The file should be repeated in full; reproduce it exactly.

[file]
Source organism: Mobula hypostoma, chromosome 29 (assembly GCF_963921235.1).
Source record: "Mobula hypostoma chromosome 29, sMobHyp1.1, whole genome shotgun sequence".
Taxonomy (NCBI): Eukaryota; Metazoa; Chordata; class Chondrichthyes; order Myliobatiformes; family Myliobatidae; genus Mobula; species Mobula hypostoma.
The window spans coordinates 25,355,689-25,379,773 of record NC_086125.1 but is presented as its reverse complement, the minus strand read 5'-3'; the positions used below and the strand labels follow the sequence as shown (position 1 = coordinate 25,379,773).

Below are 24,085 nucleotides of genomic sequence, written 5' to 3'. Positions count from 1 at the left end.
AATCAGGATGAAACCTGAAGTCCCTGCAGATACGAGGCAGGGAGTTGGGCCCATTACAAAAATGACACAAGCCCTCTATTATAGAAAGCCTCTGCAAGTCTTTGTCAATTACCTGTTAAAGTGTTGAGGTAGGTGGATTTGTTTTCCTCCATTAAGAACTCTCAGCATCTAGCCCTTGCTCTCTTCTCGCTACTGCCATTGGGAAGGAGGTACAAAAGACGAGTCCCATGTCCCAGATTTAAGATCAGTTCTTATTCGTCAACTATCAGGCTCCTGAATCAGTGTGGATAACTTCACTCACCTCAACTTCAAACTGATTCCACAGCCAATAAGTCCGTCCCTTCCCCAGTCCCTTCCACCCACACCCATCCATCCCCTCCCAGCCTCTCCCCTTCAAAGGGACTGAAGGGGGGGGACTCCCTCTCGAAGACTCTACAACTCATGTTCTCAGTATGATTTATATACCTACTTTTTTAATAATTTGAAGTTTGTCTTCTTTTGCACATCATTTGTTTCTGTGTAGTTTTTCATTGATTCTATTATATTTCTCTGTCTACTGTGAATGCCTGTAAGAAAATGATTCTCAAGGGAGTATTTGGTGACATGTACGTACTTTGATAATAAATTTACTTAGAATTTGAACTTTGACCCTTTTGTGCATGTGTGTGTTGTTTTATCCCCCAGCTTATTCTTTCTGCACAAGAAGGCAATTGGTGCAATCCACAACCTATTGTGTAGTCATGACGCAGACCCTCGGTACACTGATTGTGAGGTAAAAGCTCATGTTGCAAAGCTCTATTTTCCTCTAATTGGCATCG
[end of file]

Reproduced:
Source organism: Mobula hypostoma, chromosome 29 (assembly GCF_963921235.1).
Source record: "Mobula hypostoma chromosome 29, sMobHyp1.1, whole genome shotgun sequence".
Taxonomy (NCBI): Eukaryota; Metazoa; Chordata; class Chondrichthyes; order Myliobatiformes; family Myliobatidae; genus Mobula; species Mobula hypostoma.
The window spans coordinates 25,355,689-25,379,773 of record NC_086125.1 but is presented as its reverse complement, the minus strand read 5'-3'; the positions used below and the strand labels follow the sequence as shown (position 1 = coordinate 25,379,773).

Below are 24,085 nucleotides of genomic sequence, written 5' to 3'. Positions count from 1 at the left end.
AATCAGGATGAAACCTGAAGTCCCTGCAGATACGAGGCAGGGAGTTGGGCCCATTACAAAAATGACACAAGCCCTCTATTATAGAAAGCCTCTGCAAGTCTTTGTCAATTACCTGTTAAAGTGTTGAGGTAGGTGGATTTGTTTTCCTCCATTAAGAACTCTCAGCATCTAGCCCTTGCTCTCTTCTCGCTACTGCCATTGGGAAGGAGGTACAAAAGACGAGTCCCATGTCCCAGATTTAAGATCAGTTCTTATTCGTCAACTATCAGGCTCCTGAATCAGTGTGGATAACTTCACTCACCTCAACTTCAAACTGATTCCACAGCCAATAAGTCCGTCCCTTCCCCAGTCCCTTCCACCCACACCCATCCATCCCCTCCCAGCCTCTCCCCTTCAAAGGGACTGAAGGGGGGGGACTCCCTCTCGAAGACTCTACAACTCATGTTCTCAGTATGATTTATATACCTACTTTTTTAATAATTTGAAGTTTGTCTTCTTTTGCACATCATTTGTTTCTGTGTAGTTTTTCATTGATTCTATTATATTTCTCTGTCTACTGTGAATGCCTGTAAGAAAATGATTCTCAAGGGAGTATTTGGTGACATGTACGTACTTTGATAATAAATTTACTTAGAATTTGAACTTTGACCCTTTTGTGCATGTGTGTGTTGTTTTATCCCCCAGCTTATTCTTTCTGCACAAGAAGGCAATTGGTGCAATCCACAACCTATTGTGTAGTCATGACGCAGACCCTCGGTACACTGATTGTGAGGTAAAAGCTCATGTTGCAAAGCTCTATTTTCCTCTAATTGGCATCG